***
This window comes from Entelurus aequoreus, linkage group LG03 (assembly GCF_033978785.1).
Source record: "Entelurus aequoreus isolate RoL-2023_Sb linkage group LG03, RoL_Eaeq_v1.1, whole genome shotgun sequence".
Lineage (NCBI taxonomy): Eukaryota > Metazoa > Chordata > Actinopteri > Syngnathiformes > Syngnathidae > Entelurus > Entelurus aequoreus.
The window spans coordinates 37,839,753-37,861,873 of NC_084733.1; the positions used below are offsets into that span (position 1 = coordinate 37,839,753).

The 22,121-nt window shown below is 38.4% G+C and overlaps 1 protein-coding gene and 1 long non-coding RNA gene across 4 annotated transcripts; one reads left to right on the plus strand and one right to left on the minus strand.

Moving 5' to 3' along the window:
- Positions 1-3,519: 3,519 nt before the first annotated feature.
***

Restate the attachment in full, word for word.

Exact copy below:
This window comes from Entelurus aequoreus, linkage group LG03 (assembly GCF_033978785.1).
Source record: "Entelurus aequoreus isolate RoL-2023_Sb linkage group LG03, RoL_Eaeq_v1.1, whole genome shotgun sequence".
Lineage (NCBI taxonomy): Eukaryota > Metazoa > Chordata > Actinopteri > Syngnathiformes > Syngnathidae > Entelurus > Entelurus aequoreus.
The window spans coordinates 37,839,753-37,861,873 of NC_084733.1; the positions used below are offsets into that span (position 1 = coordinate 37,839,753).

The 22,121-nt window shown below is 38.4% G+C and overlaps 1 protein-coding gene and 1 long non-coding RNA gene across 4 annotated transcripts; one reads left to right on the plus strand and one right to left on the minus strand.

Moving 5' to 3' along the window:
- Positions 1-3,519: 3,519 nt before the first annotated feature.